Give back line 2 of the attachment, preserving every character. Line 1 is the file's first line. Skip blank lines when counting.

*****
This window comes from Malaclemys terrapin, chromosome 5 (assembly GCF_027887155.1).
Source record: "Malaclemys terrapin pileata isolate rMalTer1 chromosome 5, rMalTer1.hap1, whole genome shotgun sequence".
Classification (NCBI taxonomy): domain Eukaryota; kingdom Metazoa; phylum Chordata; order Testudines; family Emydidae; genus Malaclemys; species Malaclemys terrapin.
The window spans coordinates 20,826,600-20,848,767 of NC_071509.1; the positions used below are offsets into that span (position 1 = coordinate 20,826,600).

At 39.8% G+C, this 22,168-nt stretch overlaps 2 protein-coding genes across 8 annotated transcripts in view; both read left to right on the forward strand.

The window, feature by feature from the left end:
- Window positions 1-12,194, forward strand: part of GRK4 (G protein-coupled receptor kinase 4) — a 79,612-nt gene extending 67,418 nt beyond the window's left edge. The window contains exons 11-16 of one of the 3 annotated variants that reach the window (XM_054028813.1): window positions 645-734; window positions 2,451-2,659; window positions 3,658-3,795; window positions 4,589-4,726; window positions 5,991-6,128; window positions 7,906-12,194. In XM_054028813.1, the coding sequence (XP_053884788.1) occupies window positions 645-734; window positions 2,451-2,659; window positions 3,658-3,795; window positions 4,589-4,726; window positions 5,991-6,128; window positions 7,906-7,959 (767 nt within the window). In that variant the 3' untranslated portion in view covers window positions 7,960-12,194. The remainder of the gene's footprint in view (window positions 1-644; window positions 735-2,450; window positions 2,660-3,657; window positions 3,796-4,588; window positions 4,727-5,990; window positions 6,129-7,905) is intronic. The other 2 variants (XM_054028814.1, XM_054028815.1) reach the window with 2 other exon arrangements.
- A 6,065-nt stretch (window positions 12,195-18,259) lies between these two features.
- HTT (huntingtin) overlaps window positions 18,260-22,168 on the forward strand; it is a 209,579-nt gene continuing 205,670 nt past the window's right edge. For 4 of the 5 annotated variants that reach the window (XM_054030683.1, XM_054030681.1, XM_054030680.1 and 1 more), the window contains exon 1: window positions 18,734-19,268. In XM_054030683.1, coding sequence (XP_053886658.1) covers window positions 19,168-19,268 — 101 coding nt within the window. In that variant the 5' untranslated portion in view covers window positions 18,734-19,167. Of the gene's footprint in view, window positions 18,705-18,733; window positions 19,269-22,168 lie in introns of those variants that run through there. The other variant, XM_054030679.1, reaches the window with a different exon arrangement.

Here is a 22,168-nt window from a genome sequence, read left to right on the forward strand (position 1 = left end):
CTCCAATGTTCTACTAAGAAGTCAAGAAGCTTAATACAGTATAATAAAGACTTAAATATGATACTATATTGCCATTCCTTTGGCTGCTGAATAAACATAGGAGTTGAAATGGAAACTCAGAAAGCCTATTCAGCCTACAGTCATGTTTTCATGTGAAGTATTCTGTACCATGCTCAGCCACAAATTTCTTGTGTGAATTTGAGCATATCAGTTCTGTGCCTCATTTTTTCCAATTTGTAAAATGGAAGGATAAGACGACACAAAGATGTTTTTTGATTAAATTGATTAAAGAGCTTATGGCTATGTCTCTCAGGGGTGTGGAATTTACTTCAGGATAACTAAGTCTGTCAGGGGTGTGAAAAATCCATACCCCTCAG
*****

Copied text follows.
Source record: "Malaclemys terrapin pileata isolate rMalTer1 chromosome 5, rMalTer1.hap1, whole genome shotgun sequence".